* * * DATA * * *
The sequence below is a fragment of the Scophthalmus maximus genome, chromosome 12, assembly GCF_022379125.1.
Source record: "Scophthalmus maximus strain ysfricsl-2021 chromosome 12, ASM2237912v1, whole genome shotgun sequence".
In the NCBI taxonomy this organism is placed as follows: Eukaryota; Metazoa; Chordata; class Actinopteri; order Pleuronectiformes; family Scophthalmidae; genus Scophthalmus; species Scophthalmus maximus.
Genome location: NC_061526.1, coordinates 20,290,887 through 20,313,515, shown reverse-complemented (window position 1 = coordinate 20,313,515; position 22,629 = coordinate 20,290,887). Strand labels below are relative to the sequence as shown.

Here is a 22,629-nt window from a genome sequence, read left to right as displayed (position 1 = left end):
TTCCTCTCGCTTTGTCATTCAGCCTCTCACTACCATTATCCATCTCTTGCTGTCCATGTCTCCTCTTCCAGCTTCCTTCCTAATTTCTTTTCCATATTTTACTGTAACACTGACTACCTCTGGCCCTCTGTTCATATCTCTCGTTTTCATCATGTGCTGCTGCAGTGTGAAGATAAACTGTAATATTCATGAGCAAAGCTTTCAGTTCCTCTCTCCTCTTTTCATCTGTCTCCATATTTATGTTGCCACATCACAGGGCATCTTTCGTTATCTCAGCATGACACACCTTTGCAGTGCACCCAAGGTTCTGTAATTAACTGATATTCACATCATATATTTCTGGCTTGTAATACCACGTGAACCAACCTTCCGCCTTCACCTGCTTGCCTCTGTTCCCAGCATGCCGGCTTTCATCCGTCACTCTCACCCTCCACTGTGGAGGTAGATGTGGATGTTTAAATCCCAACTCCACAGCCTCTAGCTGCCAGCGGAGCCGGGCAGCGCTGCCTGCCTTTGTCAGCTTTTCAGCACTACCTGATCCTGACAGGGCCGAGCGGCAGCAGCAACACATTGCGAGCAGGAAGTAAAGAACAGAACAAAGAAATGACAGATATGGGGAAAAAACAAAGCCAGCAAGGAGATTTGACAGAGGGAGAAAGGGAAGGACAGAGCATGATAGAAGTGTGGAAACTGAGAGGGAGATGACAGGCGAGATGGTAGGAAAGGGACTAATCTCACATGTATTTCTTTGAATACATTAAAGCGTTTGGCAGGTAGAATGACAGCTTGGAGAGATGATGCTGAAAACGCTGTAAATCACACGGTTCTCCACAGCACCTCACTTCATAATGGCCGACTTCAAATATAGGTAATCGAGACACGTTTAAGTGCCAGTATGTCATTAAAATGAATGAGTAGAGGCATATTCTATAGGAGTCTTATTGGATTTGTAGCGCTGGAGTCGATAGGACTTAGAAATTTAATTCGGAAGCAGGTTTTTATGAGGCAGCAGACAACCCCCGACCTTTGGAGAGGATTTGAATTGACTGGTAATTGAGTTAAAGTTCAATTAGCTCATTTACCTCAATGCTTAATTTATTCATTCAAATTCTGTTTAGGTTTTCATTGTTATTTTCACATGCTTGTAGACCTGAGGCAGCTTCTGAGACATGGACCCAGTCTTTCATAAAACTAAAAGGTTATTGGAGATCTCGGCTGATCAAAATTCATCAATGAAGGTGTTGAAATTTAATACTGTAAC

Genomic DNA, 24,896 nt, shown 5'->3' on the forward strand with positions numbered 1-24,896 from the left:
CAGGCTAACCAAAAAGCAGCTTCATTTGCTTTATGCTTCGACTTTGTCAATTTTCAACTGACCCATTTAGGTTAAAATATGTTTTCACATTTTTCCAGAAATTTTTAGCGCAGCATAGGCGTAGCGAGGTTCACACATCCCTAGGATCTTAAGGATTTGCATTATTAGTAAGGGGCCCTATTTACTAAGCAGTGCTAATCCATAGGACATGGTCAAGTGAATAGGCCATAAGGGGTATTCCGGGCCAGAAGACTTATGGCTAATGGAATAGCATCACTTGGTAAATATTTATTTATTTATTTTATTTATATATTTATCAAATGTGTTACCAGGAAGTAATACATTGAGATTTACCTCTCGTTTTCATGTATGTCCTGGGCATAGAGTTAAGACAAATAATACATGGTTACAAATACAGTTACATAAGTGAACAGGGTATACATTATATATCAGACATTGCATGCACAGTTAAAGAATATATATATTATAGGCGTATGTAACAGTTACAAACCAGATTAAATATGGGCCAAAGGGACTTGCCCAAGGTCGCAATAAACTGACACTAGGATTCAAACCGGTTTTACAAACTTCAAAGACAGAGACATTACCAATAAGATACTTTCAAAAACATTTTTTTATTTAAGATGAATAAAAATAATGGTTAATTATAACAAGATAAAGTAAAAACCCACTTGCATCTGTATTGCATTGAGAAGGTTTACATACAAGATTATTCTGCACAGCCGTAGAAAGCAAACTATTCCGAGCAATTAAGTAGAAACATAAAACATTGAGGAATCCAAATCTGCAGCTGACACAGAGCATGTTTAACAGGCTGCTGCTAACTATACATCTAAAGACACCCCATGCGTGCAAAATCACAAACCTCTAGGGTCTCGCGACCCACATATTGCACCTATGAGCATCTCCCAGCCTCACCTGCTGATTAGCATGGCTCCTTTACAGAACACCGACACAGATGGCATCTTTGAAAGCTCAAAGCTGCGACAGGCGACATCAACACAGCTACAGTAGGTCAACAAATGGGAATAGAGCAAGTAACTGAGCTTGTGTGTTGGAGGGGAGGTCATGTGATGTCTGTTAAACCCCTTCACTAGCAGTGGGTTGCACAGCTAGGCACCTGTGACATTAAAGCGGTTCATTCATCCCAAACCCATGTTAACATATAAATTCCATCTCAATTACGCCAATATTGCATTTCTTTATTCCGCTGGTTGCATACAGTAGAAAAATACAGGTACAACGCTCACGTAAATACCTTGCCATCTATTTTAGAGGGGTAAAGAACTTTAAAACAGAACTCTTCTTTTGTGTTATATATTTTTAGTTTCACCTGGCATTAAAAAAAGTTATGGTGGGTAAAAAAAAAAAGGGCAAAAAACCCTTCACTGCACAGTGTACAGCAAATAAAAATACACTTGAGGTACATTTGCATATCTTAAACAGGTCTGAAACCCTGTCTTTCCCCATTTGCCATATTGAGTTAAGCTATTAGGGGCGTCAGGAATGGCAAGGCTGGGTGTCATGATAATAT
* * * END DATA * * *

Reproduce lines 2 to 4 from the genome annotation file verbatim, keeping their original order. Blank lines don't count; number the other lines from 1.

Source record: "Scophthalmus maximus strain ysfricsl-2021 chromosome 12, ASM2237912v1, whole genome shotgun sequence".
In the NCBI taxonomy this organism is placed as follows: Eukaryota; Metazoa; Chordata; class Actinopteri; order Pleuronectiformes; family Scophthalmidae; genus Scophthalmus; species Scophthalmus maximus.
Genome location: NC_061526.1, coordinates 20,290,887 through 20,313,515, shown reverse-complemented (window position 1 = coordinate 20,313,515; position 22,629 = coordinate 20,290,887). Strand labels below are relative to the sequence as shown.